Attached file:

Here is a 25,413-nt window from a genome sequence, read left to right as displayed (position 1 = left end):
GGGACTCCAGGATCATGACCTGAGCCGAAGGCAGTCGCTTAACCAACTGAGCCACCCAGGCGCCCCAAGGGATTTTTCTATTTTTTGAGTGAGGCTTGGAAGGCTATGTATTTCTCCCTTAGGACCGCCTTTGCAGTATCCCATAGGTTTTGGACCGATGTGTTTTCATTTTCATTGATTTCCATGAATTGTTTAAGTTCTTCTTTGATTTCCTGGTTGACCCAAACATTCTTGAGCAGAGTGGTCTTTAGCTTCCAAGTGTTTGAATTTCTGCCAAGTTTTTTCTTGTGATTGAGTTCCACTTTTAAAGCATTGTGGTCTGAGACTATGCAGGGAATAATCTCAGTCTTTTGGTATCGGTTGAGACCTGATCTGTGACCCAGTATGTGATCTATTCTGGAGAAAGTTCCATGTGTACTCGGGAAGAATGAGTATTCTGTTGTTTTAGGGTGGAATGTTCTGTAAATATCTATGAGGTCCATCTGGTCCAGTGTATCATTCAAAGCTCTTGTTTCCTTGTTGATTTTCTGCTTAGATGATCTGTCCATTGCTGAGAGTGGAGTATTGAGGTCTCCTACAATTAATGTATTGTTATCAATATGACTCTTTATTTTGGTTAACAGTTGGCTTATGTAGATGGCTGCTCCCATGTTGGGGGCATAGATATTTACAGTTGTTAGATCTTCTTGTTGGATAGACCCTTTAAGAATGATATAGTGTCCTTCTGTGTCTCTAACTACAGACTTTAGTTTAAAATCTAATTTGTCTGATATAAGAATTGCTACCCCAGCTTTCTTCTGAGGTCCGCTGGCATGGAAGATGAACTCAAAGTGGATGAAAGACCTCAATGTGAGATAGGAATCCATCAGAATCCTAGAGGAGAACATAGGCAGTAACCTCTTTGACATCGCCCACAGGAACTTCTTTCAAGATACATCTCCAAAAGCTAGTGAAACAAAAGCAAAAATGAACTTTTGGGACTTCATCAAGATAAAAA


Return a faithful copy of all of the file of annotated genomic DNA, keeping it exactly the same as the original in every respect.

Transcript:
Here is a 25,413-nt window from a genome sequence, read left to right as displayed (position 1 = left end):
GGGACTCCAGGATCATGACCTGAGCCGAAGGCAGTCGCTTAACCAACTGAGCCACCCAGGCGCCCCAAGGGATTTTTCTATTTTTTGAGTGAGGCTTGGAAGGCTATGTATTTCTCCCTTAGGACCGCCTTTGCAGTATCCCATAGGTTTTGGACCGATGTGTTTTCATTTTCATTGATTTCCATGAATTGTTTAAGTTCTTCTTTGATTTCCTGGTTGACCCAAACATTCTTGAGCAGAGTGGTCTTTAGCTTCCAAGTGTTTGAATTTCTGCCAAGTTTTTTCTTGTGATTGAGTTCCACTTTTAAAGCATTGTGGTCTGAGACTATGCAGGGAATAATCTCAGTCTTTTGGTATCGGTTGAGACCTGATCTGTGACCCAGTATGTGATCTATTCTGGAGAAAGTTCCATGTGTACTCGGGAAGAATGAGTATTCTGTTGTTTTAGGGTGGAATGTTCTGTAAATATCTATGAGGTCCATCTGGTCCAGTGTATCATTCAAAGCTCTTGTTTCCTTGTTGATTTTCTGCTTAGATGATCTGTCCATTGCTGAGAGTGGAGTATTGAGGTCTCCTACAATTAATGTATTGTTATCAATATGACTCTTTATTTTGGTTAACAGTTGGCTTATGTAGATGGCTGCTCCCATGTTGGGGGCATAGATATTTACAGTTGTTAGATCTTCTTGTTGGATAGACCCTTTAAGAATGATATAGTGTCCTTCTGTGTCTCTAACTACAGACTTTAGTTTAAAATCTAATTTGTCTGATATAAGAATTGCTACCCCAGCTTTCTTCTGAGGTCCGCTGGCATGGAAGATGAACTCAAAGTGGATGAAAGACCTCAATGTGAGATAGGAATCCATCAGAATCCTAGAGGAGAACATAGGCAGTAACCTCTTTGACATCGCCCACAGGAACTTCTTTCAAGATACATCTCCAAAAGCTAGTGAAACAAAAGCAAAAATGAACTTTTGGGACTTCATCAAGATAAAAA